Residents are hesitant to open cases at Sea Point police station, according to Sea Point City Improvement District chairman Jacques Weber, because of the lack of action and responsibility.
Mr Weber said he has received five complaints this year about the Sea Point SAPS’ unwillingness to act.
“It comes down to just the basic non-customer/client approach of officers refusing to either open cases, being rude or dismissive and such. Again, not all officers at Sea Point are like this and there are some incredible hard-working officers who are 1000% committed to serving the people of SA but there are those who are just plain old lazy and not interested to serve,” Mr Weber said in an email.
Trevor Lagerwey, a resident of Green Point for two years, said the neighbourhood watch, rather than the police, assisted when he caught a burglar breaking into his car on April 3.
“I heard the alarm of my car going off and I caught this guy in my car going through my stuff, I managed to apprehend him and a few minutes later the neighbourhood watch rocked up,” said Mr Lagerwey.
“The neighbourhood watch patrollers called the police, my neighbour sent a request via an app, I called the police but no one from SAPS came to the scene. The patrollers told me that they don’t think the police will come due to a shift change.
“An hour passed and the neighbourhood watch also had to leave. When I called the police I spoke to a lady at Sea Point SAPS she confirmed that they won’t respond because of shift change, and she mentioned that they are busy and they will come when they can come. I couldn’t believe it. Eventually I had to let this guy go,” the 35-year old added.
Colonel Helena Mouton, station commander of Sea Point SAPS, admitted that they don’t have enough vehicles and asked that people be considerate while dealing with the cops.
“I found that sometimes our police officers are met with extreme hostility, which influence the moral of a police official. Inherently a police officer wants to be of service to the community and therefore I urge the community to build a partnership with the police officials patrolling and coming to your house to be of service, mostly at a time when you had some sort of traumatic or bad experience,” Colonel Mouton said.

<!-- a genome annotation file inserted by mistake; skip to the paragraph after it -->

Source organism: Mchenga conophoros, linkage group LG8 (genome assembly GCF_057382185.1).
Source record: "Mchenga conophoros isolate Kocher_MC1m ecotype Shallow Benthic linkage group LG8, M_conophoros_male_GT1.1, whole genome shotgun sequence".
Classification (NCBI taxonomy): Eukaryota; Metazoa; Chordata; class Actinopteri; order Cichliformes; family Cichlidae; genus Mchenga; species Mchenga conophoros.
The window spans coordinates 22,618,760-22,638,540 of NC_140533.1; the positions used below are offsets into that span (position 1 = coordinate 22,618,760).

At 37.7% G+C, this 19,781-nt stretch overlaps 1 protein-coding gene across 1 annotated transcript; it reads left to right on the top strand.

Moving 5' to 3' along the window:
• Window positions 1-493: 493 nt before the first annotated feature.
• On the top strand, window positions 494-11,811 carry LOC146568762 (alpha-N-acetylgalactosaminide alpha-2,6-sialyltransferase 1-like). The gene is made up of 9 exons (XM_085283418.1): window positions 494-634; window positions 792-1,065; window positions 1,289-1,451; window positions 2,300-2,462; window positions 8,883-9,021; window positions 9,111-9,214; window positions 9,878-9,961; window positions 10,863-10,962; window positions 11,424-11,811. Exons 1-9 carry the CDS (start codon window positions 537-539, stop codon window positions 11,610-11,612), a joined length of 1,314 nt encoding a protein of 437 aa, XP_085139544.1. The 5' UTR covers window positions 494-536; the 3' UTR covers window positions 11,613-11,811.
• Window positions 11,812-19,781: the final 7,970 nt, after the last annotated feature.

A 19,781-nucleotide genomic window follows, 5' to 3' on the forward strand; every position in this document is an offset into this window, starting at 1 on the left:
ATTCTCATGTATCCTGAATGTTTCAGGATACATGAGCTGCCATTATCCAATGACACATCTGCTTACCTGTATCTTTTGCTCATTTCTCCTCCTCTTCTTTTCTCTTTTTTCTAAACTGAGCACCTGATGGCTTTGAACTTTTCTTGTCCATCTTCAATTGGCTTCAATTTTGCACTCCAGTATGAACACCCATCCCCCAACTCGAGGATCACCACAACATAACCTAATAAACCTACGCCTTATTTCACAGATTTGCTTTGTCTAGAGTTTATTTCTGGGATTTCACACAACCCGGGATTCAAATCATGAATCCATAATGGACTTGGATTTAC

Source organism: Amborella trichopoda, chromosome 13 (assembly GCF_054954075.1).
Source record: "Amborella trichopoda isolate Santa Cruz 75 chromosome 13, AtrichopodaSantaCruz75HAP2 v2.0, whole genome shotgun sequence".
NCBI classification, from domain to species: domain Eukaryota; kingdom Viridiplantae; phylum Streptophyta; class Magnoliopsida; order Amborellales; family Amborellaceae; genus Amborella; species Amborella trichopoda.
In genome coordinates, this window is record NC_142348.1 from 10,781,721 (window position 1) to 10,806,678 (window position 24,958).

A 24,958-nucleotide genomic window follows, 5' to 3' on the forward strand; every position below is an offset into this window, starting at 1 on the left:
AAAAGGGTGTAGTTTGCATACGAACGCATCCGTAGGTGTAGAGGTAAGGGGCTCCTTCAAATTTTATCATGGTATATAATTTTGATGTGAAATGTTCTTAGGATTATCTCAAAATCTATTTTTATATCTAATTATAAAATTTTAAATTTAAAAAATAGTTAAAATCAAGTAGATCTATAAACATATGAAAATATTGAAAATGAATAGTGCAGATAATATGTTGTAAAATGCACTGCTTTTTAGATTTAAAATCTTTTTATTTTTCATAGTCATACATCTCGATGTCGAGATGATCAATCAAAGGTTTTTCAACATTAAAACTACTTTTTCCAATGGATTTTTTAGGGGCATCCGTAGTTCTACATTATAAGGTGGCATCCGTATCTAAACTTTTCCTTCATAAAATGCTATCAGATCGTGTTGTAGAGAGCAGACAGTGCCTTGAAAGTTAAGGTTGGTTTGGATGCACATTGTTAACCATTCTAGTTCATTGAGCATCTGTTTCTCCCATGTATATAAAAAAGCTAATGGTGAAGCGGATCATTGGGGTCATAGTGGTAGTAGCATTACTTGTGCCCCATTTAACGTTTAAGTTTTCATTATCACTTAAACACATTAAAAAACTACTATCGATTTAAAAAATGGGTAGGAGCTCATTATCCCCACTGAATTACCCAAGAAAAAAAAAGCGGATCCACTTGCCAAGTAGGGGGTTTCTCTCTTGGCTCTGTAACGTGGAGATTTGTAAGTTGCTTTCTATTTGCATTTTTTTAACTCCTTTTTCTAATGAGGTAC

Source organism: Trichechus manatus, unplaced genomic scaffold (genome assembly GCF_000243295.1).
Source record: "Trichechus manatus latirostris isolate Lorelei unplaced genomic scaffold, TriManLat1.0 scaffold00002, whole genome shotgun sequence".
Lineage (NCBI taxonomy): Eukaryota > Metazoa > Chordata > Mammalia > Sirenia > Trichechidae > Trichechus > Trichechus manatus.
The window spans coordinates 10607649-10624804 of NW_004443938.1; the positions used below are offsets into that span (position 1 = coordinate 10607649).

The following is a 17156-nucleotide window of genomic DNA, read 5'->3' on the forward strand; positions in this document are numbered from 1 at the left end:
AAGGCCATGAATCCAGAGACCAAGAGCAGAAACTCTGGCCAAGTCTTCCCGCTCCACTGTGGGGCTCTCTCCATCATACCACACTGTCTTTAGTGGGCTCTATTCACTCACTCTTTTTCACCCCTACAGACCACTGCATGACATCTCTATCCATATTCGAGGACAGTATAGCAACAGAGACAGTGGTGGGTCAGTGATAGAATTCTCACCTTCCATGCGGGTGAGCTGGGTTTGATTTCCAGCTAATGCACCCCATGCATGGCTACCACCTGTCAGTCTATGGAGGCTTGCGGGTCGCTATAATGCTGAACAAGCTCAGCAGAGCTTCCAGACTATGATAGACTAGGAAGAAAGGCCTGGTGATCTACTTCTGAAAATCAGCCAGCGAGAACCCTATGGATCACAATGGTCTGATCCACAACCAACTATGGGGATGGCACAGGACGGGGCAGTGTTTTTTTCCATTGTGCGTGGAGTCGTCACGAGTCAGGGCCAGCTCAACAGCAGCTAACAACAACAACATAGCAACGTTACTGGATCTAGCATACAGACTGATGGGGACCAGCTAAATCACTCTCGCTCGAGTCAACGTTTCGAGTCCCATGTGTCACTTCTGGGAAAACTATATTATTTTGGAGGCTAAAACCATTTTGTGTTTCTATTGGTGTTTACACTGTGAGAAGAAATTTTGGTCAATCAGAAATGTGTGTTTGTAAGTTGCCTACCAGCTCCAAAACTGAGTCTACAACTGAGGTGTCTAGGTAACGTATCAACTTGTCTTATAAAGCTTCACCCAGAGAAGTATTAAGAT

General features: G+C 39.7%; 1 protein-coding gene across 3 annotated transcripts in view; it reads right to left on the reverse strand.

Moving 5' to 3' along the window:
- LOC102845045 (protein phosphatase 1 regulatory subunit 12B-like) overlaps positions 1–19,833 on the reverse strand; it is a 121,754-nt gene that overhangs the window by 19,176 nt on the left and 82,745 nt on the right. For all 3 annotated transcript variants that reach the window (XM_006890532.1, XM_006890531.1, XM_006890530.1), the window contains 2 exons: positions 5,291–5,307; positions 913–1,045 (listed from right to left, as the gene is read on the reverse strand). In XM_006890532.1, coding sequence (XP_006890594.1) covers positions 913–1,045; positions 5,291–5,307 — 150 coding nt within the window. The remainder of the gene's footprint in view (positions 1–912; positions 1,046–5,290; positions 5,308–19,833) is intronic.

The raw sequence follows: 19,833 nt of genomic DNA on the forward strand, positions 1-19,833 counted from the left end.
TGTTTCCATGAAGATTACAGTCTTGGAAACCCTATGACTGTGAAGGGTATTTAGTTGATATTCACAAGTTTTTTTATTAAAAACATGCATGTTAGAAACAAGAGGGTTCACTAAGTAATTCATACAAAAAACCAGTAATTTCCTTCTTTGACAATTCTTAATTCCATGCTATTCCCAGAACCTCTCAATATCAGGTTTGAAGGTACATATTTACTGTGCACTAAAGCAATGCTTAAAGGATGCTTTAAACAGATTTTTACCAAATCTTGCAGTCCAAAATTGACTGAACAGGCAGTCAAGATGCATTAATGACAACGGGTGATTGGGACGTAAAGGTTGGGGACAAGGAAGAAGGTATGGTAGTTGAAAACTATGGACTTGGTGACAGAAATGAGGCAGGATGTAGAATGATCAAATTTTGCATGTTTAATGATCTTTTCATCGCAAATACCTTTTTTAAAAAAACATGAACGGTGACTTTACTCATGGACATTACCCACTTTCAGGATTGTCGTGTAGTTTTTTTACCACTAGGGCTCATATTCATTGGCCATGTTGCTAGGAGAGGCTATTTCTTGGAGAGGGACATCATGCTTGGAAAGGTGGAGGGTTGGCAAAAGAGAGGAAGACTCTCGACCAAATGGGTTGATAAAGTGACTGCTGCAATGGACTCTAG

“The armed response is who you go to first when there is a problem. The police usually don’t have a vehicle available,” said Toni Van Eyssen, the co-ordinator of Seapoint Fresnaye Bantry Bay (SFB) Ratepayers’ and Residents’ association.
The Green Point resident added: “I know of a situation where a neighbour’s car was stolen. They (police) showed no urgency, there was little follow-up, their actions were disappointing.”
Sea Point Community Police Forum (CPF) chairperson, Heather Tager, SAPS nationally and locally haven’t been immune to the impact of Covid-19 and it has put pressure on the service they have been able to provide, “not least from a severe shortage of staff in many disciplines”.
“I have been aware from time to time of concerns from residents that they are not getting the service they should from SAPS. Whenever I am made aware of such I follow up with the station commander and I have regular meetings with her and the wider local management at the local station,” said Ms Tager.
She added that members of the public should make formal complaints if they are let down by the local police.
“Sadly all too often complaints are made on various social media platforms but not directly to those who can follow them up and take action,” Ms Tager added.
Colonel Mouton added: “If you feel that you did not receive the service you expected from SAPS, SAPS does have a system in place to deal with service delivery complaints and members of the public are welcomed to lodge such complaints in order for us to investigate if our members stepped outside the line and bring them back inline and to enable us to address issues that hamper our service delivery. Please avoid placing incidents on social media platforms before lodging a complaint with SAPS.”
Service Delivery complaints can be lodged at email@example.com or firstname.lastname@example.org or directly with the station commander at email@example.com. Written communication is preferred for record purposes. Alternatively you can contact the National Service Complaints Call Centre on 0800 333 177.